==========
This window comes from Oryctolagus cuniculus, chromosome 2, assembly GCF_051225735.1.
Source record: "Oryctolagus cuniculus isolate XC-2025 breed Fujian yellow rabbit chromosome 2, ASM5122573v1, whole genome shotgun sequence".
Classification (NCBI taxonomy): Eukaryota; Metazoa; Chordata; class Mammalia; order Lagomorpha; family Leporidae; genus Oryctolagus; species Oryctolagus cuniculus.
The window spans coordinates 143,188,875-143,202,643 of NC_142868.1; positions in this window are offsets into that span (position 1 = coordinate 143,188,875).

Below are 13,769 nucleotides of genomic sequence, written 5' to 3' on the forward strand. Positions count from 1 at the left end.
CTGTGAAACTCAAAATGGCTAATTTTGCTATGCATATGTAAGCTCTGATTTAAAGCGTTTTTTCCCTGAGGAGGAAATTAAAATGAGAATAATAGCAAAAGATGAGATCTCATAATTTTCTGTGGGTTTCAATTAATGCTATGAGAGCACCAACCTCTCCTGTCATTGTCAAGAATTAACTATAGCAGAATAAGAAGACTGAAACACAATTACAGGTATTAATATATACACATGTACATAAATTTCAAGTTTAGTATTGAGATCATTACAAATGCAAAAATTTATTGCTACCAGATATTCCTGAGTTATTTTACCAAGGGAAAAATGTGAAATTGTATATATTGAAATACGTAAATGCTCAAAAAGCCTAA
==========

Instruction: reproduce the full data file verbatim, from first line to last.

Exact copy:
This window comes from Oryctolagus cuniculus, chromosome 2, assembly GCF_051225735.1.
Source record: "Oryctolagus cuniculus isolate XC-2025 breed Fujian yellow rabbit chromosome 2, ASM5122573v1, whole genome shotgun sequence".
Classification (NCBI taxonomy): Eukaryota; Metazoa; Chordata; class Mammalia; order Lagomorpha; family Leporidae; genus Oryctolagus; species Oryctolagus cuniculus.
The window spans coordinates 143,188,875-143,202,643 of NC_142868.1; positions in this window are offsets into that span (position 1 = coordinate 143,188,875).

Below are 13,769 nucleotides of genomic sequence, written 5' to 3' on the forward strand. Positions count from 1 at the left end.
CTGTGAAACTCAAAATGGCTAATTTTGCTATGCATATGTAAGCTCTGATTTAAAGCGTTTTTTCCCTGAGGAGGAAATTAAAATGAGAATAATAGCAAAAGATGAGATCTCATAATTTTCTGTGGGTTTCAATTAATGCTATGAGAGCACCAACCTCTCCTGTCATTGTCAAGAATTAACTATAGCAGAATAAGAAGACTGAAACACAATTACAGGTATTAATATATACACATGTACATAAATTTCAAGTTTAGTATTGAGATCATTACAAATGCAAAAATTTATTGCTACCAGATATTCCTGAGTTATTTTACCAAGGGAAAAATGTGAAATTGTATATATTGAAATACGTAAATGCTCAAAAAGCCTAA